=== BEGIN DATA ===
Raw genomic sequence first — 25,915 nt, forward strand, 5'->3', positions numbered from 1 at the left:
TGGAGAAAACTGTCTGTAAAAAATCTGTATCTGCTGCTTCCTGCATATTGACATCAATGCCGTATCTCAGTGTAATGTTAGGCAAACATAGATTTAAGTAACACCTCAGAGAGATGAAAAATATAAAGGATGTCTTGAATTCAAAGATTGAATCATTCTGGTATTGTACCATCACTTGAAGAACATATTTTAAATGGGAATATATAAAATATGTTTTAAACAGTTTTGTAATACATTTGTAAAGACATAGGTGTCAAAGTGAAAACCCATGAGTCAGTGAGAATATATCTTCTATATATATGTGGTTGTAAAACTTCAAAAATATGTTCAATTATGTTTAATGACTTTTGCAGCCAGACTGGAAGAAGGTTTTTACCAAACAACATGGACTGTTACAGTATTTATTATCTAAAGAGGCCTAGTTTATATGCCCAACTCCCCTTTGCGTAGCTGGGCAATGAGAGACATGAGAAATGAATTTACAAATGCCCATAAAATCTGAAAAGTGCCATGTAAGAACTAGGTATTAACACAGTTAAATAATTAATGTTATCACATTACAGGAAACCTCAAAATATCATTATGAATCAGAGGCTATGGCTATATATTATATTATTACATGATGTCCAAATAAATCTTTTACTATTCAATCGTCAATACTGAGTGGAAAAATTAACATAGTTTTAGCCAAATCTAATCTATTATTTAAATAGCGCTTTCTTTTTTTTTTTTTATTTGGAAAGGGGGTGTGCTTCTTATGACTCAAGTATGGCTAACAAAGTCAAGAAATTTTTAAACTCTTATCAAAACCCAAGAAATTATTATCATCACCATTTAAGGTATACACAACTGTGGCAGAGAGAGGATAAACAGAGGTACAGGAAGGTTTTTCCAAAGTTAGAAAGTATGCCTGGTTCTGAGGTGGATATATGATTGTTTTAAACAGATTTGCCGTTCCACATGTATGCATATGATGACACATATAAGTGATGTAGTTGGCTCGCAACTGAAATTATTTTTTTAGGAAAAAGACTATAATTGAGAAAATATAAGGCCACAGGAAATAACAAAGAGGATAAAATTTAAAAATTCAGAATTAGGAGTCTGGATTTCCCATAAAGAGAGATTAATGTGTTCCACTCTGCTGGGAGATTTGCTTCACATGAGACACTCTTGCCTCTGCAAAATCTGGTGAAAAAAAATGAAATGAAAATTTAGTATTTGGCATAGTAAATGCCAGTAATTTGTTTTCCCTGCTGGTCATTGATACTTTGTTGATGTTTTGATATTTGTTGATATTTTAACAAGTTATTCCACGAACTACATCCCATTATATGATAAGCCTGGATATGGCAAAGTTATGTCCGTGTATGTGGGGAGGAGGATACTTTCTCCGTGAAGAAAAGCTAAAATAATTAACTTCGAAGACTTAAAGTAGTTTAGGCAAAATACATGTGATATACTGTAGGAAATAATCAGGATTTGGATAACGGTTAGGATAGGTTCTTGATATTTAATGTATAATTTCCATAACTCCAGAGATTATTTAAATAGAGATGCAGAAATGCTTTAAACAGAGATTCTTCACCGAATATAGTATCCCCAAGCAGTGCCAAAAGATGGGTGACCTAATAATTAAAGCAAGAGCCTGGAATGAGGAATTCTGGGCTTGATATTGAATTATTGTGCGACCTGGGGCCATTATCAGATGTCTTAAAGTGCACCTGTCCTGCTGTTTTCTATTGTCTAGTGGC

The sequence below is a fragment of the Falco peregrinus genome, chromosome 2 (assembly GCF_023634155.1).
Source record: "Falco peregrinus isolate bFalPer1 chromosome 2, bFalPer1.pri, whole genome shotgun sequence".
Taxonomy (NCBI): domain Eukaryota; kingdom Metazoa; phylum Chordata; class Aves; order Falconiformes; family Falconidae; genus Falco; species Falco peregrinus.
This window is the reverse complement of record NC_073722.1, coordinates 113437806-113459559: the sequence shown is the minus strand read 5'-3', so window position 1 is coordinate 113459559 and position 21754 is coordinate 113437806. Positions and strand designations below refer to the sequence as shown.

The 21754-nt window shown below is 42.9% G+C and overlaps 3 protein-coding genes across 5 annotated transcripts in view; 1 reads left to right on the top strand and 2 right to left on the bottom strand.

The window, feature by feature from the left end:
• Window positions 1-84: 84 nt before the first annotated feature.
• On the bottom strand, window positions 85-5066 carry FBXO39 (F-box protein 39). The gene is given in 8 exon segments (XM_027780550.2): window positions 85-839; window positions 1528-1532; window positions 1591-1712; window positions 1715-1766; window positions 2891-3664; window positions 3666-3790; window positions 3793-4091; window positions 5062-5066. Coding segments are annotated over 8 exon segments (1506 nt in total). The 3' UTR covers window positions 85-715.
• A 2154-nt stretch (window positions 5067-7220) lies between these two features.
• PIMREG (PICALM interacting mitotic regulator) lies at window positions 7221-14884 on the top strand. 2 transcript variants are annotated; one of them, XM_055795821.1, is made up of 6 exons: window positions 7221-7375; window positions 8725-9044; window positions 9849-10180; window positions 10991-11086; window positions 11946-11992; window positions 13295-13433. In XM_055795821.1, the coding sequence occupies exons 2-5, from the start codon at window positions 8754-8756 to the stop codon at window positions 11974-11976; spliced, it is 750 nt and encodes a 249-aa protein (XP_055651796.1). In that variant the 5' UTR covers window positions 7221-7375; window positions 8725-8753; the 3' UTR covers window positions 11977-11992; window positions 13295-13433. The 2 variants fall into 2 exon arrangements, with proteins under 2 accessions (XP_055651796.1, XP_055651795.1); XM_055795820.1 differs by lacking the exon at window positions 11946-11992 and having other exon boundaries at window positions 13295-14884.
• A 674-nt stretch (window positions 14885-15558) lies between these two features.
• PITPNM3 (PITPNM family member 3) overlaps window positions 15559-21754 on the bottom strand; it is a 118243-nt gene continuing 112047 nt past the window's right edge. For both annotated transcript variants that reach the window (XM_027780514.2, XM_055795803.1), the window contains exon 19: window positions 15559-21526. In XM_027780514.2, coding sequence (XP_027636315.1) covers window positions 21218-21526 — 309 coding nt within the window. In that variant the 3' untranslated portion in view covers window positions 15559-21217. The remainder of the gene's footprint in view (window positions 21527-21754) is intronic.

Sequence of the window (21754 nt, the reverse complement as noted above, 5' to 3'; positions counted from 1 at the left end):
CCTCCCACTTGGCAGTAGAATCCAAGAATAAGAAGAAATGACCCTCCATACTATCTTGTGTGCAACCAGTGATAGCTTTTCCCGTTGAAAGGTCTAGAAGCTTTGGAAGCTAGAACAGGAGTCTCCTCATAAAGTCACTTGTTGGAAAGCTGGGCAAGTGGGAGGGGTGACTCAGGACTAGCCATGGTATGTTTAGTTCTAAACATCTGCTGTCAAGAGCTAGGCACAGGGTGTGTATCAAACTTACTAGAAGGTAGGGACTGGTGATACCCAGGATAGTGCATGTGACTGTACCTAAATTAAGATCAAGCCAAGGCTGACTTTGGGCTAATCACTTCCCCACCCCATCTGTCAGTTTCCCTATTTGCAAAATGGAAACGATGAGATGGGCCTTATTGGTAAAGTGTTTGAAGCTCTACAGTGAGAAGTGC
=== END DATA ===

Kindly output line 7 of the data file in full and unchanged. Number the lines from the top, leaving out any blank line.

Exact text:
The 21754-nt window shown below is 42.9% G+C and overlaps 3 protein-coding genes across 5 annotated transcripts in view; 1 reads left to right on the top strand and 2 right to left on the bottom strand.